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  • Rahul Gandhi, Indian National Congress – the heir apparent, the prince, the rightful successor, are some of Mr. Gandhi’s many nicknames.  His lineage is impossible to ignore given that the Gandhi family is practically equivalent to the Kennedy family in America, but be aware that the family has no relation to Mahatma Gandi.  But, this lineage is actually hurting him, given the cries of nepotism since the Gandhi family has maintained power for nearly ninety percent of the time since India’s independence.  Mr. Gandhi’s lack of oratory skills and general charm are hard to look past as well, so he has little support from the youth who are looking for a new direction.
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  • Arvind Kejriwal, AAP (Aam Aadmi Party) – in the recent past, a new anti-corruption movement began through the the Jan Lok Pal bill.  The movement started with Anna Hazare, a prominent freedom fighter, and shortly thereafter Mr. Kejriwal emerged from his shadows to establish a new political party.  In a short span of time, they won the elections in New Delhi – India’s capital city and the 2nd largest metropolitan area in the world – and established some ery promising policies.  Their rule was short, only 36 days or so, but gave us a glimpse of the potential.
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  • Several smaller political parties such as the BSP (Bharatiya Samajwadi Party), Shiv Sena, etc – have limited potential to emerge victorious in the elections, but could work to form a coalition government.

 

Some of the obvious challenges involved with conducting an election with a participation strength of 800 million people are security and equal opportunity to vote.  Past elections have been marred with excessive violence, corruption, limited voting access for rural populations and thus decreased confidence in this allegedly “democratic” government system.

 

India is an amalgam of religions, languages, cultures, and customs that in and of itself could represent a continent comprising of several different countries.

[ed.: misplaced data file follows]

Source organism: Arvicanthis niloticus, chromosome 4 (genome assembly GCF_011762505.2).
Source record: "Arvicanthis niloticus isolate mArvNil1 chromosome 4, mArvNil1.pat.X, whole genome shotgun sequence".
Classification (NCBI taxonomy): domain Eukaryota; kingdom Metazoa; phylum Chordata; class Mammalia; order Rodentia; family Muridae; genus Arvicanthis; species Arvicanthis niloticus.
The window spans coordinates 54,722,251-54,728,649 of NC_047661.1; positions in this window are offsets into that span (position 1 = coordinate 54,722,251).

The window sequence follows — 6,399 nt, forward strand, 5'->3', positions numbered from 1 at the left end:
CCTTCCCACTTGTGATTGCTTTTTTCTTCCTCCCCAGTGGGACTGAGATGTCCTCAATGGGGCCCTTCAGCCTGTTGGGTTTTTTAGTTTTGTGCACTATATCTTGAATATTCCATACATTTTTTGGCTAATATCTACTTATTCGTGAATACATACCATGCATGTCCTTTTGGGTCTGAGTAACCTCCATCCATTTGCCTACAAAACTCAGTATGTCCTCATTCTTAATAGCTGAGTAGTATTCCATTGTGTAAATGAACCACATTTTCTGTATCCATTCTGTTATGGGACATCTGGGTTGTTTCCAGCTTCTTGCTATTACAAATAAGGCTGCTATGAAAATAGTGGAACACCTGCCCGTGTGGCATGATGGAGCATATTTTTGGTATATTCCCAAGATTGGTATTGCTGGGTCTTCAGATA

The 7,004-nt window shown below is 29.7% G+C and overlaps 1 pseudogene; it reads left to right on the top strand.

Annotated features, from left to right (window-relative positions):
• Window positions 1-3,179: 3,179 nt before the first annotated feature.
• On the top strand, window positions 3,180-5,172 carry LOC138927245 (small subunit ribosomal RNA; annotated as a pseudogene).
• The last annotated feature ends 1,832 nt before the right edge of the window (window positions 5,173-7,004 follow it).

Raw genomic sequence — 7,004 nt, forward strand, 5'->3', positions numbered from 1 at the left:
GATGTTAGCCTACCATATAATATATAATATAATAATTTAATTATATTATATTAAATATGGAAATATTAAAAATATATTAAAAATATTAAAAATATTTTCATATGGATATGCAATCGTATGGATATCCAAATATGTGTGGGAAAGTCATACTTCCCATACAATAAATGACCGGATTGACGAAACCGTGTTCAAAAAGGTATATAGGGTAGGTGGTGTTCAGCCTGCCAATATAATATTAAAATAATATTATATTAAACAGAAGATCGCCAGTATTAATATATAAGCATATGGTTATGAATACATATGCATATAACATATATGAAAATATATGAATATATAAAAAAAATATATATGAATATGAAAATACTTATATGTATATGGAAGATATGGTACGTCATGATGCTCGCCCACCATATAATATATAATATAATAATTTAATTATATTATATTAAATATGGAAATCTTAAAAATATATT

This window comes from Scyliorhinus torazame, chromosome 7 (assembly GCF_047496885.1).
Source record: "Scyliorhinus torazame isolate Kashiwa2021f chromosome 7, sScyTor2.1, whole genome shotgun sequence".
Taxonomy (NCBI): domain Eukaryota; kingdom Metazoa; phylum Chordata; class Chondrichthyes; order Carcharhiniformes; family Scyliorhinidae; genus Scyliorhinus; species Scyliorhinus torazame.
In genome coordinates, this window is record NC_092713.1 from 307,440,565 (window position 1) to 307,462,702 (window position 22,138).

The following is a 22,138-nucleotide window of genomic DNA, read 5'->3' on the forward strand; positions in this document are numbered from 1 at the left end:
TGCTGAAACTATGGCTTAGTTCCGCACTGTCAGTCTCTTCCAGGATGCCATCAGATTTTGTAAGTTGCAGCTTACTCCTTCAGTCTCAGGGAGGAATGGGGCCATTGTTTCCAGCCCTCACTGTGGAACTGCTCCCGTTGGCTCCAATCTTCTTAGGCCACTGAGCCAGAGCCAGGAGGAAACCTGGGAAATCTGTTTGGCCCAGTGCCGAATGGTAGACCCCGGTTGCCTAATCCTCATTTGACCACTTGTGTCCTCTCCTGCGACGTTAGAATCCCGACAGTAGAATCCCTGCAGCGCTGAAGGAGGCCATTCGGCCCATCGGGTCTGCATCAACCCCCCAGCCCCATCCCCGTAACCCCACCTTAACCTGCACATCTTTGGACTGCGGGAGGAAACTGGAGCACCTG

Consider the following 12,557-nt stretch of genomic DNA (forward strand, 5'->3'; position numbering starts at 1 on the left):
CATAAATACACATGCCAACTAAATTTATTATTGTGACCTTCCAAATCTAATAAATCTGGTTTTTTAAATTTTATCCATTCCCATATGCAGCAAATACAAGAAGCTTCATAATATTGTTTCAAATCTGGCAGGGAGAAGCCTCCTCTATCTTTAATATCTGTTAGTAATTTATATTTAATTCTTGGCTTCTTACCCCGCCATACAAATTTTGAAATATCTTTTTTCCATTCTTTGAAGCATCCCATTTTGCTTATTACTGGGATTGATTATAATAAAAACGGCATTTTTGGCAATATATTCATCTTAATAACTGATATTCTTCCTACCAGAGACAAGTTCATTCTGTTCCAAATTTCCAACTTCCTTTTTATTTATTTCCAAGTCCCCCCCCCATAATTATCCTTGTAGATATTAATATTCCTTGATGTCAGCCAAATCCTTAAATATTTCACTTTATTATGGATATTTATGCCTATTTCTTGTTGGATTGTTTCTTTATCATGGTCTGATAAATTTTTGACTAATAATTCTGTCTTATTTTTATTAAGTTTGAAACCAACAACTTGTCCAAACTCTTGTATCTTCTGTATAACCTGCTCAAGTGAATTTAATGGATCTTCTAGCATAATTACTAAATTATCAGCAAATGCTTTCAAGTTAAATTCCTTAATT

With a rapidly growing population of 1.2 billion, there will be billions of opinions about the outcomes, candidates, and what is the right direction for the country’s future.  Indians want economic success, political stability, social programs for the poverty-stricken population, and the development of an environment that will enable the country to grow individually as family units and compete with the rest of the developing world.

To say that all of the above comprise a huge task would be an egregious understatement, and it is practically impossible to pick one contender as the winning choice to help generate this vast amount of change.  Honestly, the best candidate for the near future would be a cocktail of the uncorrupted freshness of Arvind Kejriwal with the the charisma and muscle of Narendra Modi minus the inexperience of Rahul Gandhi.  So, who would YOU vote for?

 

(about the author: Khurram Khan is a Geriatric Medicine Physicians practicing at Emory University. He is of Indian origin and has spent his childhood in several difference countries. This combination is a driving force behind his thoughts and writing. He has a keen interest in exploring the rationale of Indian Americans in an increasingly multicultural USA.)